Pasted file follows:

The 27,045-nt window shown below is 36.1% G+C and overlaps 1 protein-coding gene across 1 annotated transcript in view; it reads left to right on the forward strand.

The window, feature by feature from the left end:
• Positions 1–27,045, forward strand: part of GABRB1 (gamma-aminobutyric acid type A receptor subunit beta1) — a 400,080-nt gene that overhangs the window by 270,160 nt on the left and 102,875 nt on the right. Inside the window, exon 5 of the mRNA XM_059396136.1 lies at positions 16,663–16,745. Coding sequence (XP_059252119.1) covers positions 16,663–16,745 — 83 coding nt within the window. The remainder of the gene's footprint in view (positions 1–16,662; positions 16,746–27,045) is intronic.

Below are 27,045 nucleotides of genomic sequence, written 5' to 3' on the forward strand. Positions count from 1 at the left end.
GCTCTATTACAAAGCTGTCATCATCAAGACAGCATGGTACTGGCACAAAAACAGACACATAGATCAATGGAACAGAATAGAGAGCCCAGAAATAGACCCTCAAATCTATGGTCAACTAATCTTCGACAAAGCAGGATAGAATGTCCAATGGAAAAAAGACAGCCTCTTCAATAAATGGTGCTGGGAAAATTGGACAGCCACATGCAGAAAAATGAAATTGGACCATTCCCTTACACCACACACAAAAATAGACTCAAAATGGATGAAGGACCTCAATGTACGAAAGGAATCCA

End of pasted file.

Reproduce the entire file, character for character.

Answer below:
The 27,045-nt window shown below is 36.1% G+C and overlaps 1 protein-coding gene across 1 annotated transcript in view; it reads left to right on the forward strand.

The window, feature by feature from the left end:
• Positions 1–27,045, forward strand: part of GABRB1 (gamma-aminobutyric acid type A receptor subunit beta1) — a 400,080-nt gene that overhangs the window by 270,160 nt on the left and 102,875 nt on the right. Inside the window, exon 5 of the mRNA XM_059396136.1 lies at positions 16,663–16,745. Coding sequence (XP_059252119.1) covers positions 16,663–16,745 — 83 coding nt within the window. The remainder of the gene's footprint in view (positions 1–16,662; positions 16,746–27,045) is intronic.

Below are 27,045 nucleotides of genomic sequence, written 5' to 3' on the forward strand. Positions count from 1 at the left end.
GCTCTATTACAAAGCTGTCATCATCAAGACAGCATGGTACTGGCACAAAAACAGACACATAGATCAATGGAACAGAATAGAGAGCCCAGAAATAGACCCTCAAATCTATGGTCAACTAATCTTCGACAAAGCAGGATAGAATGTCCAATGGAAAAAAGACAGCCTCTTCAATAAATGGTGCTGGGAAAATTGGACAGCCACATGCAGAAAAATGAAATTGGACCATTCCCTTACACCACACACAAAAATAGACTCAAAATGGATGAAGGACCTCAATGTACGAAAGGAATCCA